frozen stalks. Everything looked Christmasy in a pleasantly natural way.
“I’ll have some early peas in a few months,” Mo went on, tucking a few rose hips into
her pocket (no doubt to make a nice pot of tea later). “There will be summer squash and
Fourth of July cucumbers and lots of flowers, of course.”
The greenhouse rose like a castle. It was a playing eld’s distance behind the house.
Its windows were fogged up, and steam rose from vents in the back corners.
“So, what plants do you grow in there for your business?” I asked.
“I experiment with di erent things. I love to experiment, don’t you?” said Mo. “I
meant to tell you, I’m wired for the Internet here, so you can e-mail anytime. I sell my
specialties online, and locally, too. I’ve got the nest white tea in this hemisphere;
Camilla sinensis grows right in my New Jersey backyard.” She chuckled. “An unlikely
“Unlikely?” I repeated, pulling my scarf up. More like impossible, since tea usually
grows in subtropical places like hot, humid Cambodia.
“Then there are my year-round herbals—I’ve got some secret recipes for those.” She
winked and went on, “Lavender, chamomile, and peppermint. Can you name all of
“Let’s see,” I said, rising to the challenge. “Lavandula, Anthemis, Mentha.”
“Well, aren’t you something!” she exclaimed.
I smiled shyly, but I could feel myself glowing inside.
“Okay, on to the maze!” Granny Mo said.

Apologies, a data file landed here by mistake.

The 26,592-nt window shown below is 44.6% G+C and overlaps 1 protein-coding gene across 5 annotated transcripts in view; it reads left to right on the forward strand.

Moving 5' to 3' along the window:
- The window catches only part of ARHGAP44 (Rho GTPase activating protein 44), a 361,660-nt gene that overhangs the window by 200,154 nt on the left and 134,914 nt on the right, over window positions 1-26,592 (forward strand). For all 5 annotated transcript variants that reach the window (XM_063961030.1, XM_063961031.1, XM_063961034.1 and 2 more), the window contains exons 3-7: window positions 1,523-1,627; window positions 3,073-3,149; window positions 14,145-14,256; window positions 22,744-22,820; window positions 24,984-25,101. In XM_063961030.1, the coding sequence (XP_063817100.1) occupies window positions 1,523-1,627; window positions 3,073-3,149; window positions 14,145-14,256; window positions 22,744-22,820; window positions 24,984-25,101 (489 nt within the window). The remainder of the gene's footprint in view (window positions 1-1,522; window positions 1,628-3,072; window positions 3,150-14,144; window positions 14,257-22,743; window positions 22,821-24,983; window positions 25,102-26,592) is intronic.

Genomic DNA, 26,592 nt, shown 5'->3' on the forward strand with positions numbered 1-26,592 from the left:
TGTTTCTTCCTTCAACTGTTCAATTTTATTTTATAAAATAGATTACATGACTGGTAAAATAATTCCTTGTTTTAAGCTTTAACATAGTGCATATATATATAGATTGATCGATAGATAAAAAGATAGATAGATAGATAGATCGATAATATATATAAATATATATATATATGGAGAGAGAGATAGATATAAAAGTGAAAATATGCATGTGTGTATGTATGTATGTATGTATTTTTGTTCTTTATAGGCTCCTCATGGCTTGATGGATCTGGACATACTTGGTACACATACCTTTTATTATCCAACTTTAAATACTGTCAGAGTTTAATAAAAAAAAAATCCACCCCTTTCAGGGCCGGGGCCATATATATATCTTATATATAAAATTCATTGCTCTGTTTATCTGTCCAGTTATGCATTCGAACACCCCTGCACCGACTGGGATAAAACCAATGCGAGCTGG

I followed Mo as she headed down the path, past the spectacular greenhouse. Darn! I
thought. I’d been hoping to duck inside. It was now bitter cold as the sun sank to the
horizon, and icy snow sprayed off the trees and hills with every gust of wind.
“No time for tinkering today,” Mo shouted, her words trailing back to me in a frosty
The path rose up, up, up, and I was trying to watch my footing on the icy patches as I
followed along. Suddenly I came to a screeching halt. The land plunged into a twentyfoot-deep ravine. There was a wooden bridge connecting my side to the lower land on
the other side. Did I tell you that I don’t like heights? I stood there telling myself: You’re
not in Califa anymore. You’ll have to get used to ice and all kinds of slippery slopes.
“Come on, Birdie!” Mo called from up ahead. “Just take it slow. One step at a time.”
I reached down and wiped the snow o the soles of my boots. Now I’d have traction. I
took a step and grabbed the handrail, which felt very solid. But when I looked down at
that ravine, my whole body started shaking.
“Good girl!” Mo shouted, encouraging me. But as she watched, she could see I wasn’t
moving. She stomped back over the bridge through the snow like it was nothing and put
her hand on mine. “This part of the yard where it drops is called the ‘ha-ha,’” she said. I
shivered, not seeing the humor. “In Ireland they use ha-has to keep the sheep in the
pasture and out of the garden.” As she talked, I took my gaze o the drop and looked
across the bridge. There was a maze of six-foot-tall boxwood shrubs in the center.
“From the house, you can’t see the maze at all, but from this spot it’s visible in all its
majesty. What a happy surprise, dontcha think?” Mo asked. “That’s why I call this the
It was majestic, all right. The maze stretched a hundred feet across—a perfect circle of
boxwoods with a massive oak tree rising from the center.
“Wow!” I said. I looked at the whole expanse of Mo’s land. As wonderful as our
garden in Califa had been, Mo’s garden was what I had always imagined I’d have when
I grew up.
“Come on, I’ll point out all the special places as we walk,” said Mo. She pressed my
hand on the railing, as if to secure me, then let go and took my other hand in hers.
Thankfully, she walked slowly this time. I set each step like I had big monster feet,
sinking into the crusted snow. I looked ahead, not down.
“Over there is my butterfly meadow,” Mo said, pointing to a sea of brown sticks in the